Smog Free Tower launched in Rotterdam
Dutch designer Daan Roosegaarde has designed a tower which performs a bit like a hoover in public space - it sucks up smog from the air and filters the air to purify it, before expelling it back into the environment.
The seven metre high Smog Free Tower was launched in Rotterdam this weekend, in the presence of Mayor Ahmed Aboutaleb, who expressed that this was a step towards the future of waste and resources for Rotterdam.
Roosegaarde says that the aim of the project is to "make smog more tangible to people," especially in mega-cities. It is not designed to be an overall solution to the problem of smog, but to provide a "sensory experience" of a potential clean-air future.
Where it started
The idea for the Smog Free Tower arose during Studio Roosegaarde’ s visit to Beijing, where the effect of smog was highlighted. According to Roosegaarde, we live nine months shorter because of smog in the Netherlands.
The studio’s research soon developed into an indoor working prototype, which was further evolved into the Smog Free Tower, which aims to create smog-free air zones in the largest and most polluted cities around the world.
Roosegaarde and his team of experts, including ENS Europe and Professor Bob Ursem from TU Delft, used patented ion technology to produce smog-free air in public space, allowing people to breathe and experience clean air for free.
Smog Free Tower
The tower cleans 30.000 m3 of air per hour of ultra-fine smog, using no more electricity than a water boiler, and runs on green energy.
It performs like a giant air ionizer. The 7 x 3,5 meter (23 x 11,5 foot) structure draws in dirty air and purifies it. This process is said to create a localised bubble that is up to 75 percent cleaner than the rest of the city in which it is located.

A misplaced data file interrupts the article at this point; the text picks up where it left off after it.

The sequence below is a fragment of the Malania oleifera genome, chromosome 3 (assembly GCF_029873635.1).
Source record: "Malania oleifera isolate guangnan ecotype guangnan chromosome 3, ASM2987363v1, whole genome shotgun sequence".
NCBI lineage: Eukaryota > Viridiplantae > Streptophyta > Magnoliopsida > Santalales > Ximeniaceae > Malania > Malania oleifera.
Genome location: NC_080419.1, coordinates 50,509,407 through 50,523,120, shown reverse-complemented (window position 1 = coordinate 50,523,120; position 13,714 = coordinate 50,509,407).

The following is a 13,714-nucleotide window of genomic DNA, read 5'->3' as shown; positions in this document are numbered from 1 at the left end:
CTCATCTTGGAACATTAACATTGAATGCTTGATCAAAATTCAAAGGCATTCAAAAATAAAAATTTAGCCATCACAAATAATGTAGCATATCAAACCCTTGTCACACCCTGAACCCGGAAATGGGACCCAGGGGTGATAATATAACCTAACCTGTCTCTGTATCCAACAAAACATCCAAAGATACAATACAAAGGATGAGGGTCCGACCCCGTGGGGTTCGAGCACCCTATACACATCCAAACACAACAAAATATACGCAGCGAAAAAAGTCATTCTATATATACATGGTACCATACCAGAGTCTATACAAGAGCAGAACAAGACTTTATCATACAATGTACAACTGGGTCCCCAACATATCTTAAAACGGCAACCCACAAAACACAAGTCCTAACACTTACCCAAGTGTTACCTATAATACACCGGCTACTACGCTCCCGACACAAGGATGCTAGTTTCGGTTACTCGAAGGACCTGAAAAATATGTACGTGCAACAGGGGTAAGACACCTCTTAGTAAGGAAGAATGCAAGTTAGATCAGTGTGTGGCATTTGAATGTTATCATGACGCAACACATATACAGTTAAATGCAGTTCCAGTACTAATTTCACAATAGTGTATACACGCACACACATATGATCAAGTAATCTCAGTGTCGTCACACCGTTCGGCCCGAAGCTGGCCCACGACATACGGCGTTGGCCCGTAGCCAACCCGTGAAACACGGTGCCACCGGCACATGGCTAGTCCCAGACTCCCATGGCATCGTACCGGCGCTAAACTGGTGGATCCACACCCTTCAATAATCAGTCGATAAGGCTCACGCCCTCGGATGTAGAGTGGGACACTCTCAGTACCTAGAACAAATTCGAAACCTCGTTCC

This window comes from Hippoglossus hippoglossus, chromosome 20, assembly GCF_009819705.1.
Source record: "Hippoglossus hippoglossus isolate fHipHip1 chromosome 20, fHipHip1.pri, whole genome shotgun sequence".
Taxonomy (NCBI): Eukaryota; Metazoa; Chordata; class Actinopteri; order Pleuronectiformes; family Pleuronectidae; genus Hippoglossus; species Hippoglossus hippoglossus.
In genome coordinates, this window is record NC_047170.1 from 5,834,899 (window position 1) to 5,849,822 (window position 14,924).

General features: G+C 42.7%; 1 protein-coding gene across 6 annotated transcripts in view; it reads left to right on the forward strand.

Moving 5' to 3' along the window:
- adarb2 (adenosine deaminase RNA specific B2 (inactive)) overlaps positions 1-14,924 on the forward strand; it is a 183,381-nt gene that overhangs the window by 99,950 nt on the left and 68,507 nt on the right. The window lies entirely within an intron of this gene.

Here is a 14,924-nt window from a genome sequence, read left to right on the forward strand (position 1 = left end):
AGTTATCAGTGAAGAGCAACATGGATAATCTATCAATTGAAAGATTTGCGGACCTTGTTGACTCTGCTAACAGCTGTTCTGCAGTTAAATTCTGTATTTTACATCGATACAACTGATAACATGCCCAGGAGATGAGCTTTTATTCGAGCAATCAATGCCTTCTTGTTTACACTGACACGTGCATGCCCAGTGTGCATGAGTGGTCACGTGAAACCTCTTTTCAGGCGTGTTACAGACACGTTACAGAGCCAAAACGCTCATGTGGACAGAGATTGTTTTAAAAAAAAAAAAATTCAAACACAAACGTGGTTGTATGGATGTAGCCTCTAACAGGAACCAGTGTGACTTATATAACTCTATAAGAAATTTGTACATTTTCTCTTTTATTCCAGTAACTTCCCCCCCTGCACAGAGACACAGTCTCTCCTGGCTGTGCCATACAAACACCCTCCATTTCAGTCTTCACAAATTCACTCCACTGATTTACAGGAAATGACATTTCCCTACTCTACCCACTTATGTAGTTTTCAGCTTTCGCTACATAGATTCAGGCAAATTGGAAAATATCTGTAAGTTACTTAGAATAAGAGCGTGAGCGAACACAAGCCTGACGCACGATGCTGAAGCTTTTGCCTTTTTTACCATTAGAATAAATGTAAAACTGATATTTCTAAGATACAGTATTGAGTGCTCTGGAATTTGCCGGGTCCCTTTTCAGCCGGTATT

The tower uses a small current to send positively-charged ions out into the surrounding air. The ions attach themselves to fine dust particles, which are then drawn back into the tower by an internal negatively-charged surface and subsequently captured.
Making jewellery from smog
By compressing the filtered smog particles, Studio Roosegaarde can create Smog Free Rings and Cufflinks, which they sell for people to support the project.
The jewellery contains Smog Free Cubes - every cube literally contains the smog out of 1000m3 of air.
Smog Free Movement
The Smog Free Tower is the first step of the Smog Free Movement, which aims to stop pollution with community projects.
"We believe that the Smog Free Tower provides a unique opportunity to get people to understand the issue of air pollution through direct experience. The bubble of clean air that the Smog Free Tower generates will be a place that brings people together to work and think about how we can free our cities of smog," said Roosegaarde.
A global campaign
The Kickstarter campaign is open until September 16th, 2015. Although it has already reached its goal, the studio welcomes additional support as the aim is to take the Smog Free Tower to cities around the world, such as Beijing and Mumbai.
In areas affected by severe air pollution, the Smog Free Tower aims to harvest enough smog to produce over 3.500 Smog Free Cubes per day. A total of one million cubes will be made to support the message of The Smog Free Movement.
About Studio Roosegaarde
Based in the Netherlands and Shanghai, Studio Roosegaarde is known for creating social designs that create futuristic relations between people and technology.
An apt example is the Smart Highway - the first public road in North Brabant with glow-in-the-dark lines to assist drivers. Another example is the studio's travelling light installation which showed Amsterdam under water
All images courtesy of Studio Roosegaarde